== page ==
To save you shipping charges, item(s) in a package or cushioned envelope weighing less than 13 oz. is sent by First Class Mail for a 2-6 day delivery. Most packaged item(s) weighing over 13 oz. is sent by US Priority Mail for a 2-3 day delivery. To save you even more on shipping heavy items, I always try to use the US Postal Services' Flat Rate Priority Mail envelope and boxes (if the item(s) can fit inside the envelope or boxes). Some heavy items weighing no more than 70 lbs. is sent by US Mail Parcel Post. Item(s) weighing over 70 lbs. is sent by FedEx Ground. Again, if you're the kind of person who don't trust delivery/shipping companies (mis)handling your high-dollar and fragile merchandise, you can always make the long drive to A-1 Miller's shop to personally drop off and/or pick up your engine, transaxle, tractor, etc.
We Ship to Canada and Worldwide
Item(s) in a package or cushioned envelope weighing less than 1 lb. is sent by US Postal Service Airmail Letter Post for a 4-7 days delivery. Packaged item(s) weighing over 1 lb. and up to 66 lb. is sent by US Postal Service Airmail Parcel Post for a 4-10 days delivery. I cannot use the US Postal Services' Flat Rate Priority Mail envelopes and boxes to ship outside U.S. territories. Item(s) weighing over 67 lbs. or more is sent by FedEx Ground or equivalent services.
To make a payment to me through PayPal, go to PayPal's secure website ( https://www.paypal.com/ ) and click on Send and Request -> Pay for goods or services. Type in my email address, or copy and paste this: email@example.com, the amount and follow the directions. Be sure to mention in PayPal a description of what the payment is for. After you've finished, PayPal will send me an email notifying me that you have made a payment to me for the product(s) or services and amount entered. Then I go to their website and direct PayPal to deposit the money in my bank account. And I will send the parts to you as soon as I receive your payment. But I may have to order some of the parts if they're not in stock, which should take a few days. In that case, I will send you the parts as soon as they come in. PayPal protects your financial privacy and security. With PayPal, privacy is built in. It's a way for you to pay without exposing their financial information.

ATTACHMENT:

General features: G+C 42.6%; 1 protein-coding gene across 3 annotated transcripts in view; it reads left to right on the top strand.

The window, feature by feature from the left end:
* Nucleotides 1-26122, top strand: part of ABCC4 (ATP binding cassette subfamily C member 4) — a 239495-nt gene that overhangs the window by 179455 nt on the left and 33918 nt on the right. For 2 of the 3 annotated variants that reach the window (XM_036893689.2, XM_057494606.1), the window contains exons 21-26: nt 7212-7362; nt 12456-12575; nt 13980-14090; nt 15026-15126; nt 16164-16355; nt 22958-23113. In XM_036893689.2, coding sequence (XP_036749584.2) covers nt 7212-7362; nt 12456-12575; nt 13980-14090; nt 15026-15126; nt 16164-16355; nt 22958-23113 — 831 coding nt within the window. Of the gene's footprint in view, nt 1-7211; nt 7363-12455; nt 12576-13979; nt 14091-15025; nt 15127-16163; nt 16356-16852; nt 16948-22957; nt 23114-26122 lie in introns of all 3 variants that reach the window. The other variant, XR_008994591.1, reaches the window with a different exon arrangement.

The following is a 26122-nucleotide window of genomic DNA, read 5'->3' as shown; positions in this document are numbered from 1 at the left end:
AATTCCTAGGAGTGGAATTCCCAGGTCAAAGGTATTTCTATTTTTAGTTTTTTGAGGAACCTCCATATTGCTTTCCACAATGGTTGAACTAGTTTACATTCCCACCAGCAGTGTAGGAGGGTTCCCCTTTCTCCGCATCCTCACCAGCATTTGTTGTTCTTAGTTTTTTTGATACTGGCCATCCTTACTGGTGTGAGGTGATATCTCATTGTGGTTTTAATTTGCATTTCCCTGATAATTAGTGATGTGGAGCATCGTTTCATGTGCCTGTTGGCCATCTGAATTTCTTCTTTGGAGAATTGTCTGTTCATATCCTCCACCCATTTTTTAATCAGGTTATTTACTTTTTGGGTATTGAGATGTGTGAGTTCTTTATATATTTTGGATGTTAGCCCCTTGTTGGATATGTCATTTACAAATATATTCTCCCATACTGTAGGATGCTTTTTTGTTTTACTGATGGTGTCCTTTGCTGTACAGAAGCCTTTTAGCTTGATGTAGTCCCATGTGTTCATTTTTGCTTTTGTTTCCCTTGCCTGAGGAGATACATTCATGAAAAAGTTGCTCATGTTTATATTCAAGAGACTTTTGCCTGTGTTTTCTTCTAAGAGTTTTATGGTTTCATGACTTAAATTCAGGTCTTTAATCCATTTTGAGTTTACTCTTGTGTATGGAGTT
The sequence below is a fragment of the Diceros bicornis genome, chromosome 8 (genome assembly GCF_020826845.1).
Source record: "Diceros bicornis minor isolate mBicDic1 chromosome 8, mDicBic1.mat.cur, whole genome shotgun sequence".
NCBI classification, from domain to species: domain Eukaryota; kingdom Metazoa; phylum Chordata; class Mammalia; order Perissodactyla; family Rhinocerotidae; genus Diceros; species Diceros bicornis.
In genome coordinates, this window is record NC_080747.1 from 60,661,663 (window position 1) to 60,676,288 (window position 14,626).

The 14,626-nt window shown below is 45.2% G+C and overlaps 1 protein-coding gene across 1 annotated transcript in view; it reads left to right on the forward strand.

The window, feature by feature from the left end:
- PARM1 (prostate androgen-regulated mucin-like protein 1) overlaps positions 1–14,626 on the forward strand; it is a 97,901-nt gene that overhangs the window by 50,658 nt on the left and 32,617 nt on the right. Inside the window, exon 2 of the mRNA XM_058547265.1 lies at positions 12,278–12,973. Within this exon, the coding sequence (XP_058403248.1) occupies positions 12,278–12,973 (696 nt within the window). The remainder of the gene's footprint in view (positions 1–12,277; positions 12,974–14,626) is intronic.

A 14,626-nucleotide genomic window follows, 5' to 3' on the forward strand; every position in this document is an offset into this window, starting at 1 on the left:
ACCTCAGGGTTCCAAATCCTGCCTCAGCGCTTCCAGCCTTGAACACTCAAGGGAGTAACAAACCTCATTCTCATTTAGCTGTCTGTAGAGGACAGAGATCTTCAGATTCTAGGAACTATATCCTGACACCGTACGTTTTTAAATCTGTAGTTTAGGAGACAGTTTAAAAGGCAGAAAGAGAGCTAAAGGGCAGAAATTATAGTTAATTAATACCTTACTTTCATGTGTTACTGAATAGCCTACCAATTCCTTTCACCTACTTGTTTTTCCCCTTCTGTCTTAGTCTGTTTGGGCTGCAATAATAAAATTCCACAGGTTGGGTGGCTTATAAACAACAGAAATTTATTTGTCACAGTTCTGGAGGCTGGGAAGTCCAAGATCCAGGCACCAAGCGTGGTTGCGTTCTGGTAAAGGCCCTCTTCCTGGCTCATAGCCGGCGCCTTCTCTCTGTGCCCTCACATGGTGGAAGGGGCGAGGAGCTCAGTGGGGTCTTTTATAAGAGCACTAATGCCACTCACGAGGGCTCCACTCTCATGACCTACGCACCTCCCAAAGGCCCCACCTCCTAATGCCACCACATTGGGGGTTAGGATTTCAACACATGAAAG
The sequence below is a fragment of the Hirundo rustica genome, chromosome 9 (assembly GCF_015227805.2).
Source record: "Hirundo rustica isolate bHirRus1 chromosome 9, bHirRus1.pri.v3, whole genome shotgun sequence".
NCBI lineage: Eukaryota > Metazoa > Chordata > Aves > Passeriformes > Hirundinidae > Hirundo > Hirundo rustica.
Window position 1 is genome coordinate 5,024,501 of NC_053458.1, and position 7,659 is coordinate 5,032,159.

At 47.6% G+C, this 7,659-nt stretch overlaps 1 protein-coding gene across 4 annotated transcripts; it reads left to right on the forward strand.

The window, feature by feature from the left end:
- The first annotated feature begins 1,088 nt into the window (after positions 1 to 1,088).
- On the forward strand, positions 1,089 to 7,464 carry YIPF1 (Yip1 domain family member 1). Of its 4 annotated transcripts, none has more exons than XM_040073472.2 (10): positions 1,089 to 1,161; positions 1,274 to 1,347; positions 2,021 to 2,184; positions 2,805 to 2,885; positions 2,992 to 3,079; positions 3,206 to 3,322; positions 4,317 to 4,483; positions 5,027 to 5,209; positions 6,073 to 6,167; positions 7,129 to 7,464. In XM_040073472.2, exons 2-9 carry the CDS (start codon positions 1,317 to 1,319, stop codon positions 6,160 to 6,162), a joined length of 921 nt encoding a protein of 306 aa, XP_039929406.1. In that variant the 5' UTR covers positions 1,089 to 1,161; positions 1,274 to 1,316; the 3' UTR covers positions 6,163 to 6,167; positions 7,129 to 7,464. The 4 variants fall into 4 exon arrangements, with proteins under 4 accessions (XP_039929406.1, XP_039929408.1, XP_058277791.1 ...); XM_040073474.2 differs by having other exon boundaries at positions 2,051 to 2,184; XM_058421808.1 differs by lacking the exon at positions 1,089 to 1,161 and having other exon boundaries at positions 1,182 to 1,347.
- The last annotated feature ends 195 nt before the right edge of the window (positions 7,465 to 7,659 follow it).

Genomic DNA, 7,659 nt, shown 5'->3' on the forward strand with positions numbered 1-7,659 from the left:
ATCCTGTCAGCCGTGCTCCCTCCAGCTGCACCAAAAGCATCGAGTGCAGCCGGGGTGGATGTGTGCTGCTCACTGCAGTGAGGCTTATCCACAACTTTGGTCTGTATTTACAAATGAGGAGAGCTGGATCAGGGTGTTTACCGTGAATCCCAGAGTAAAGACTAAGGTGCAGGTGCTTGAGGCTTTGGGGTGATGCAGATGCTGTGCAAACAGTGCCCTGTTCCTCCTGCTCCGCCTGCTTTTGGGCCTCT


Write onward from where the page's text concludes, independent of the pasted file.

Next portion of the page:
Coming Soon - Detailed Illustrated Plans on How to Construct a Professional Pull-Back Garden Tractor Pulling Sled, and a Motorized/Self-Propelled Garden Tractor Pulling Sled. FYI - My professionally-built motorized/self-propelled pulling sled, Track Master (click the picture to the right to see a larger image of my sled), is the only one I've ever built and I got it right the first time, with very few changes that had to be made to it. I guess I'm just one of those kind of guys that knows what he's doing. Pullers really like pulling my sled, too. They say it's the best sled they've ever pulled. (Not bragging, just stating the truth.) By the way - Track Master sled is engineered so well (by Brian Miller), other sled owners/builders have copied my well thought-out and proven design. Anyway, I have lots of work to do in my shop and I work on the sled plans in my spare time. As soon as my plans with an inventory list of parts to use are perfected, I'll post the update in my websites. Remember - Perfection takes time. If it's worth having, it's worth waiting for. Also, I plan to acquire a bigger shop and I may build high quality garden tractor pulling sleds in the future to offer for sale. Please call me at 573-256-0313 (shop) or 573-881-7229 (cell), or email me at firstname.lastname@example.org or email@example.com if you're interested. - Brian Miller